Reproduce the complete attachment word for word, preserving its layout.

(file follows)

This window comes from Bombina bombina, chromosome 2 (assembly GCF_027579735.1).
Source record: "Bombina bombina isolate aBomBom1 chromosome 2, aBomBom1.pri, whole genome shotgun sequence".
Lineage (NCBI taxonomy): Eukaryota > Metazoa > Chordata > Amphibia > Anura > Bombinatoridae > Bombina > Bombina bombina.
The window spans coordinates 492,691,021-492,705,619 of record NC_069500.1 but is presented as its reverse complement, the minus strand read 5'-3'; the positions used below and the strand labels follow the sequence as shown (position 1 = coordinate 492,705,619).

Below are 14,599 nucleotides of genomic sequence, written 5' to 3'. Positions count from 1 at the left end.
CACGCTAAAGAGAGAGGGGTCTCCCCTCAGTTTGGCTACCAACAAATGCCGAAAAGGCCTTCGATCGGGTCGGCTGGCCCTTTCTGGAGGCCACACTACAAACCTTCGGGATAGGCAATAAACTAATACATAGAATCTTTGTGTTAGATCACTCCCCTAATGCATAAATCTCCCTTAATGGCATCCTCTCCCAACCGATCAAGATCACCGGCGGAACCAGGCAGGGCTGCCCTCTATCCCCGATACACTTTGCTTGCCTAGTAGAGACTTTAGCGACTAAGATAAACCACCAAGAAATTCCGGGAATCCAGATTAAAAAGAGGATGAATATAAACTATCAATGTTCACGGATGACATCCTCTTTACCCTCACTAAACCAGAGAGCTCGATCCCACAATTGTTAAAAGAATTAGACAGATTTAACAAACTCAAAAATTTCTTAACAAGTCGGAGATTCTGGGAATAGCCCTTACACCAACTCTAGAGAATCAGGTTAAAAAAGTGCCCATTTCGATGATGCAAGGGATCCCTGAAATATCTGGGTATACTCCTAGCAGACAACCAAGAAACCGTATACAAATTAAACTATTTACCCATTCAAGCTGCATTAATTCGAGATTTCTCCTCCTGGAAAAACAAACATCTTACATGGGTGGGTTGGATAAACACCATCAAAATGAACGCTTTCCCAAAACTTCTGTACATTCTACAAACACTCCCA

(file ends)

This window comes from Bombina bombina, chromosome 2 (assembly GCF_027579735.1).
Source record: "Bombina bombina isolate aBomBom1 chromosome 2, aBomBom1.pri, whole genome shotgun sequence".
Lineage (NCBI taxonomy): Eukaryota > Metazoa > Chordata > Amphibia > Anura > Bombinatoridae > Bombina > Bombina bombina.
The window spans coordinates 492,691,021-492,705,619 of record NC_069500.1 but is presented as its reverse complement, the minus strand read 5'-3'; the positions used below and the strand labels follow the sequence as shown (position 1 = coordinate 492,705,619).

Below are 14,599 nucleotides of genomic sequence, written 5' to 3'. Positions count from 1 at the left end.
CACGCTAAAGAGAGAGGGGTCTCCCCTCAGTTTGGCTACCAACAAATGCCGAAAAGGCCTTCGATCGGGTCGGCTGGCCCTTTCTGGAGGCCACACTACAAACCTTCGGGATAGGCAATAAACTAATACATAGAATCTTTGTGTTAGATCACTCCCCTAATGCATAAATCTCCCTTAATGGCATCCTCTCCCAACCGATCAAGATCACCGGCGGAACCAGGCAGGGCTGCCCTCTATCCCCGATACACTTTGCTTGCCTAGTAGAGACTTTAGCGACTAAGATAAACCACCAAGAAATTCCGGGAATCCAGATTAAAAAGAGGATGAATATAAACTATCAATGTTCACGGATGACATCCTCTTTACCCTCACTAAACCAGAGAGCTCGATCCCACAATTGTTAAAAGAATTAGACAGATTTAACAAACTCAAAAATTTCTTAACAAGTCGGAGATTCTGGGAATAGCCCTTACACCAACTCTAGAGAATCAGGTTAAAAAAGTGCCCATTTCGATGATGCAAGGGATCCCTGAAATATCTGGGTATACTCCTAGCAGACAACCAAGAAACCGTATACAAATTAAACTATTTACCCATTCAAGCTGCATTAATTCGAGATTTCTCCTCCTGGAAAAACAAACATCTTACATGGGTGGGTTGGATAAACACCATCAAAATGAACGCTTTCCCAAAACTTCTGTACATTCTACAAACACTCCCA